Saturday, March 2, 2013
Was Jordan right about defending LeBron?
By Micah Adams
David Santiago/El Nuevo Herald/MCT
Is it best to let LeBron go left or right? The answer might surprise you.
“So if I have to guard him… I'm gonna push him left so nine times out of 10, he's gonna shoot a jump shot. If he goes right, he's going to the hole and I can't stop him. So I ain't letting him go right."
-- Michael Jordan on LeBron James in ESPN The Magazine
Video tracking data from Synergy Sports allows us to provide a statistical scouting report on just how James plays in certain situations. What are his tendencies? Where is he most effective?
We took a look at James in two key areas in the half-court in which he primarily hurts teams: in isolation and in the post.
James has three basic options at the start of any isolation action. He can drive left, drive right or shoot early.
He drives on 62 percent of his isolations, favoring the left over the right side. He takes an early jumper on 38 percent of his isolations.
So how do his tendencies change depending on which direction he goes? And which is most effective?
When he goes left
LeBron drives left on just over one-third (34 percent) of his isolation plays. When he goes left, his most common decision is to pull up for a jumper. It’s moderately effective, scoring on roughly 45 percent of his attempts
When he drives left AND attacks the basket, he is practically unstoppable, scoring on more than 85 percent of his plays, either from a made basket or free throws. On a points-per-play basis, James leads the NBA in drives to the basket when going left.
When he goes right
James' tendencies change when he goes right. Just as Jordan said, “when he goes right, he’s going to the bucket,” doing so on more than half of his drives.
However, he isn’t nearly as effective finishing at the rim going this direction. While still very good, his right drives to the basket “only” result in points roughly 60 percent of the time.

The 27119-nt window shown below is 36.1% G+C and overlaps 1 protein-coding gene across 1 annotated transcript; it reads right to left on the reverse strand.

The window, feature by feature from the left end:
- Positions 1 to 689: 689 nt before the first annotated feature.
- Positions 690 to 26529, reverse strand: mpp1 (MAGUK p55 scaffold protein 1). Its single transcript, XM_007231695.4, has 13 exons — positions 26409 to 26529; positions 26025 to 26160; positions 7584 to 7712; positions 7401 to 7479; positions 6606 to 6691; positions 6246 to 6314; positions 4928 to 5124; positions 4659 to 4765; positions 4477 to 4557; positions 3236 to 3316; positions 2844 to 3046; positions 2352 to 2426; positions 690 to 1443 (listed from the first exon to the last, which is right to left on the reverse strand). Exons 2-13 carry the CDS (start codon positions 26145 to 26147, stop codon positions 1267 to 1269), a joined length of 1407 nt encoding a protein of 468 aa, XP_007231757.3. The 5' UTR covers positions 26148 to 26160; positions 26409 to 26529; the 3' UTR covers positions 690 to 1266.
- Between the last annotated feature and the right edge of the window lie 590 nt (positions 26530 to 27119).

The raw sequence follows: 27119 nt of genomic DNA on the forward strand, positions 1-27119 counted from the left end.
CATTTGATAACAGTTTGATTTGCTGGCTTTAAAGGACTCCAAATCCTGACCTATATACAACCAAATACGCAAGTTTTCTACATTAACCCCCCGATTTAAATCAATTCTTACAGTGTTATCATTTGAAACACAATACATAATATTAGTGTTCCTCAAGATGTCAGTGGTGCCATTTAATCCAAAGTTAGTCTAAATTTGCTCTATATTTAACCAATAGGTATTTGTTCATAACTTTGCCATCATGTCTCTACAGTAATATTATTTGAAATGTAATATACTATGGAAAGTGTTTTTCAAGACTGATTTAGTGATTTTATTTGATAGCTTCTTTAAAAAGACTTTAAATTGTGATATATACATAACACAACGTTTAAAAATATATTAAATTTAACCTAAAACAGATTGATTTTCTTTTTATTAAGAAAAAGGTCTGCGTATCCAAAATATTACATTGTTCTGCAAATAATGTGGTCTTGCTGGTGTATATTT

The numbers don’t agree with Jordan when it comes to James being in isolation.
When James goes left, he averages more points per play than when he drives right.
When he drives left, James scores 60 percent of the time. That number dips below 50 percent if you can force him right or bait him into taking an early jumper.
What about in the post?
When it comes to scoring in the post, James' production doesn’t jibe with his overall tendencies.
James likes to use the left block, doing so on nearly 60 percent of his post ups. However, he scores just 43 percent of the time on the left block, ranking below average in points per play.
Contrast that with his production on the right block. Although he utilizes it on just a third of his post-ups, James ranks 2nd in the NBA in points per play on the right block, trailing only Kevin Durant.
So though Jordan may want to force him left there to take James out of his comfort zone, it's not something that will necessarily stop him.
What is the best way to defend James in the post?
Points are easy to come by for James himself or when he’s able to find cutters. However, when he kicks out to spot-up shooters, those plays result in points just over one-fourth of the time (26 percent).
That ranks worse than 85 percent of NBA players.
But if James does keep the ball, the key is to keep him out of the middle of the lane.
James averages nearly twice as many points per play when he turns towards the middle from either block than if he is forced baseline.